China reins in more rights activists by seizing computers

A raid Friday targeted lawyers who had done pro bono work for those affected in last year's tainted milk scandal.

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    Chinese lawyer Jiang Tianyong stands in the half-empty office of OCI, which Beijing authorities shut down Friday after confiscating computers and other equipment.
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In another sign of the Chinese authorities clamping down on civil rights activists, on Friday officials confiscated the computers of lawyers working on last year's tainted milk scandal.

In a morning raid, 20 officers of Beijing's Civil Affairs Bureau filled the small headquarters of the Open Constitution Initiative. OCI's lawyers made headlines in 2008 for their pro bono work on behalf of the victims of the Sanlu Group's tainted milk powder, which killed at least six children and affected hundreds of thousands.

The raid comes a few months after the authorities effectively disbarred some of the country's most outspoken civil rights lawyers and ordered a prominent human rights law firm to close.

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"In run up to the 60th anniversary of the founding of the People's Republic in October, [Friday's] incident of harassment sends a clear message from Beijing: Anyone who tries to assert a civil society will be controlled," says Sharon Hom, executive director of Human Rights in China, based in New York.

Organization declared illegal

Xu Zhiyong, a founding partner of OCI, said he did not know why the raid occurred when it did.

"The Bureau of Civil Affairs took everything away in the office, including the documents about the poison formula case and petitioners that we help, the booklets that we printed, computers, tables, and chairs," he said, when reached by telephone during the raid.

Mr. Xu said officials told him that OCI's office, which opened in 2007, was "illegal" and would be shut down for failing to register as a nongovernmental organization, a difficult process here. OCI was registered as a company instead, says Xu, a tack many Chinese rights groups take if they are unable to register as NGOs.

NGOs often operate on shaky ground, experts in Chinese law say. "Because the government is suspicious, if not downright hostile, to the work of NGOs, it's difficult to get them registered with the proper authorities," says Lester Ross, lead partner in the Beijing office of the US law firm WilmerHale. "As a result, those registered nominally as for-profit businesses run a risk of being shut down if they stick their heads too far above ground."

OCI faces a fine of more than 1.4 million yuan ($200,000), according to a tax office notice posted on its website.

A request for information about the raid sent to the Bureau of Civil Affairs went unanswered Friday.

Tainted-milk court cases slow to proceed

According to China's new food safety law, which went into effect June 1, victims of food poisoning can ask lower courts to award compensation worth 10 times the value of the tainted products purchased. In a new direction in Chinese law, courts also increasingly are awarding victims additional damages for loss.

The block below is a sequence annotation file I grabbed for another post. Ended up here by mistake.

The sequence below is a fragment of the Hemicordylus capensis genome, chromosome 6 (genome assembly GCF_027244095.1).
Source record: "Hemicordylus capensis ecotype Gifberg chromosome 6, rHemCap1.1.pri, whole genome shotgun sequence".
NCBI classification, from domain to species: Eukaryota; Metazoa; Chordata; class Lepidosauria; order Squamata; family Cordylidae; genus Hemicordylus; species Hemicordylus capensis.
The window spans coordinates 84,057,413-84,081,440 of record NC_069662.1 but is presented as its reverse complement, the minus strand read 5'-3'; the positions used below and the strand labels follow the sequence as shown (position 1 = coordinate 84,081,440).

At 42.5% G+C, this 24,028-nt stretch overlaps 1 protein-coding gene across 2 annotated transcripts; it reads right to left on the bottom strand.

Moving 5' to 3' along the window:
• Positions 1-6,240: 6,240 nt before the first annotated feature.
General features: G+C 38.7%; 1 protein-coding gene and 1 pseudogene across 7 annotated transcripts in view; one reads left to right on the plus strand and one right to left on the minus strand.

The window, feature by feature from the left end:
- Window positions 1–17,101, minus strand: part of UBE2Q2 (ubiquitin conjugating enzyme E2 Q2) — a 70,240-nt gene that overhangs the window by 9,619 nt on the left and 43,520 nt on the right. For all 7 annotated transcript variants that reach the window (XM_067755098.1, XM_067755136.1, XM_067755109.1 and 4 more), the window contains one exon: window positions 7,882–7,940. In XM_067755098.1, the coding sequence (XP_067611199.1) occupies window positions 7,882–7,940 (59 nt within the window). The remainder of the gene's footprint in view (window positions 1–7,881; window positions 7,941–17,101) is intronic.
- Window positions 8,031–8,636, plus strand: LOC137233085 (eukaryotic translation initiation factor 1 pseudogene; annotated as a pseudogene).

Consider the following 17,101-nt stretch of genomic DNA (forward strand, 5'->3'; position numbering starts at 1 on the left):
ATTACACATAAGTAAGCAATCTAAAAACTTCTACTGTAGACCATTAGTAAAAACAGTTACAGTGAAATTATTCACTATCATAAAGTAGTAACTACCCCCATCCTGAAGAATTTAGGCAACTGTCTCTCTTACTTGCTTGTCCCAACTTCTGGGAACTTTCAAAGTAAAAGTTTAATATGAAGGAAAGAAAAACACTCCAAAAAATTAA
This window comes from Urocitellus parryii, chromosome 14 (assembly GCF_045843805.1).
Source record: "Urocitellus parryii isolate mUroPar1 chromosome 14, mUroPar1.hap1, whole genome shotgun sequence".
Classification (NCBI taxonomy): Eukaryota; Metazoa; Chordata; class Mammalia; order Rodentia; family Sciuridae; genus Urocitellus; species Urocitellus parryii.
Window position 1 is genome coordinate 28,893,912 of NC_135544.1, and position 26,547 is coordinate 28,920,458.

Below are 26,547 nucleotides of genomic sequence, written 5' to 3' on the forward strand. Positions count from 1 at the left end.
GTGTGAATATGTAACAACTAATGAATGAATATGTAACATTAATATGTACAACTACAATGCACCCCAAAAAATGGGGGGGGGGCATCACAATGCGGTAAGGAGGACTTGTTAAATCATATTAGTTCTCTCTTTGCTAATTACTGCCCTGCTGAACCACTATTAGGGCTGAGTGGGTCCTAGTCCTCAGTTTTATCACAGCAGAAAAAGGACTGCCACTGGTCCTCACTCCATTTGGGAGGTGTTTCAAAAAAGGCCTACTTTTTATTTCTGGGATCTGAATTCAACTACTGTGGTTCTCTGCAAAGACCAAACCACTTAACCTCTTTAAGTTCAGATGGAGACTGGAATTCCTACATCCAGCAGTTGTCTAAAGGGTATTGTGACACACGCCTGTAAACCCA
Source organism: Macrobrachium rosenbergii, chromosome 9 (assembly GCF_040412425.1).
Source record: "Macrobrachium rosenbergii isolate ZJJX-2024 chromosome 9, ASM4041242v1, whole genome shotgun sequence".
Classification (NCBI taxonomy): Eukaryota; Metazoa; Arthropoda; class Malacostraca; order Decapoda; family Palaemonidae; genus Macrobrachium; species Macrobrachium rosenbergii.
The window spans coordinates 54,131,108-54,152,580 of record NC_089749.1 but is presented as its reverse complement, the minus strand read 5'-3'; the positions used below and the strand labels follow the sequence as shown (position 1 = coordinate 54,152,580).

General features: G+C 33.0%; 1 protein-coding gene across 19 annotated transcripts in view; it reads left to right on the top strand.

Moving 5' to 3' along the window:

Earlier this year, China's high court cleared lower courts to handle such cases. But after lawyers organizing mass lawsuits over the tainted milk powder were harassed or ignored, it was unclear if any cases would proceed.

Since June 1, the court in Sanlu's home city of Shijiazhuang, 168 miles southeast of Beijing, has accepted two cases against the now bankrupt company, Xu said. Neither has yet had a hearing.

Compensation vs. lawsuits

In China – where courts do not award damages for what US lawyers would call "pain and suffering," nor grant punitive damages that are regarded as a deterrent – compensation amounts vary widely.

For wrongful deaths in food poisoning cases, damages "certainly could be in the tens of thousands of yuan," says Mr. Ross, the attorney. "One would consider the loss of earning power and other factors."

China's central government already determined in 2008 that families of the victims of Sanlu's tainted milk would get 200,000 yuan ($29,272) for a death in the family and 30,000 yuan ($4,391) if surgery was required. Workers in Beijing, one of China's richest cities, averaged incomes of 44,715 yuan ($6,545) in 2008.

The milk powder produced by Sanlu and other manufacturers contained the toxic chemical melamine, whose high nitrogen content helped watered-down milk pass quality checks for protein content.

More than 90 percent of the families affected accepted a compensation deal led by the Ministry of Health. The deal curtails their right to sue the 22 milk powder manufacturers found culpable.

With backup files, 'we will continue'

Xu said the raid on Friday netted eight OIC computers and the paper records of several hundred court cases built up over four or five years. None of the mostly volunteer staff of seven or eight people in the office Friday was arrested. Xu said authorities did not lock the office.

"What they did is unreasonable, because legally the company still exists. The stuff they confiscated includes company property and private property," Xu said.

OCI had backup copies of the materials taken, he said. "We won't give up, because what we do is for a just cause. We do it with our conscience. I don't know what our next step will be, but we will continue."

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